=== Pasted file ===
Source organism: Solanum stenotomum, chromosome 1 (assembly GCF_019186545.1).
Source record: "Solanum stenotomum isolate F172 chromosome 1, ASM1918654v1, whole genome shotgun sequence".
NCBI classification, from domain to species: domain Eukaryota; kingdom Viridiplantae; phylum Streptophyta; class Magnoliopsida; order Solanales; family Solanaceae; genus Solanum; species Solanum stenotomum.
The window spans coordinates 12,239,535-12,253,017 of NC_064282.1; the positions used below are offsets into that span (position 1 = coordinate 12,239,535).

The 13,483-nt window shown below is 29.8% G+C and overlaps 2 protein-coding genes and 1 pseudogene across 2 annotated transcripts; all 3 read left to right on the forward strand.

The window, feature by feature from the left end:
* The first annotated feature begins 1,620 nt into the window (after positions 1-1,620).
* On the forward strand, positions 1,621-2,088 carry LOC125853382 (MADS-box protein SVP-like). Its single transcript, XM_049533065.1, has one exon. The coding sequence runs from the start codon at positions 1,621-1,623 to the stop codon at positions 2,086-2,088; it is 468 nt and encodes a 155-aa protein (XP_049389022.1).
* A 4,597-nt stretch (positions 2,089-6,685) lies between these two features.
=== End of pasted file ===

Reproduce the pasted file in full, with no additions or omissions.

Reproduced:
Source organism: Solanum stenotomum, chromosome 1 (assembly GCF_019186545.1).
Source record: "Solanum stenotomum isolate F172 chromosome 1, ASM1918654v1, whole genome shotgun sequence".
NCBI classification, from domain to species: domain Eukaryota; kingdom Viridiplantae; phylum Streptophyta; class Magnoliopsida; order Solanales; family Solanaceae; genus Solanum; species Solanum stenotomum.
The window spans coordinates 12,239,535-12,253,017 of NC_064282.1; the positions used below are offsets into that span (position 1 = coordinate 12,239,535).

The 13,483-nt window shown below is 29.8% G+C and overlaps 2 protein-coding genes and 1 pseudogene across 2 annotated transcripts; all 3 read left to right on the forward strand.

The window, feature by feature from the left end:
* The first annotated feature begins 1,620 nt into the window (after positions 1-1,620).
* On the forward strand, positions 1,621-2,088 carry LOC125853382 (MADS-box protein SVP-like). Its single transcript, XM_049533065.1, has one exon. The coding sequence runs from the start codon at positions 1,621-1,623 to the stop codon at positions 2,086-2,088; it is 468 nt and encodes a 155-aa protein (XP_049389022.1).
* A 4,597-nt stretch (positions 2,089-6,685) lies between these two features.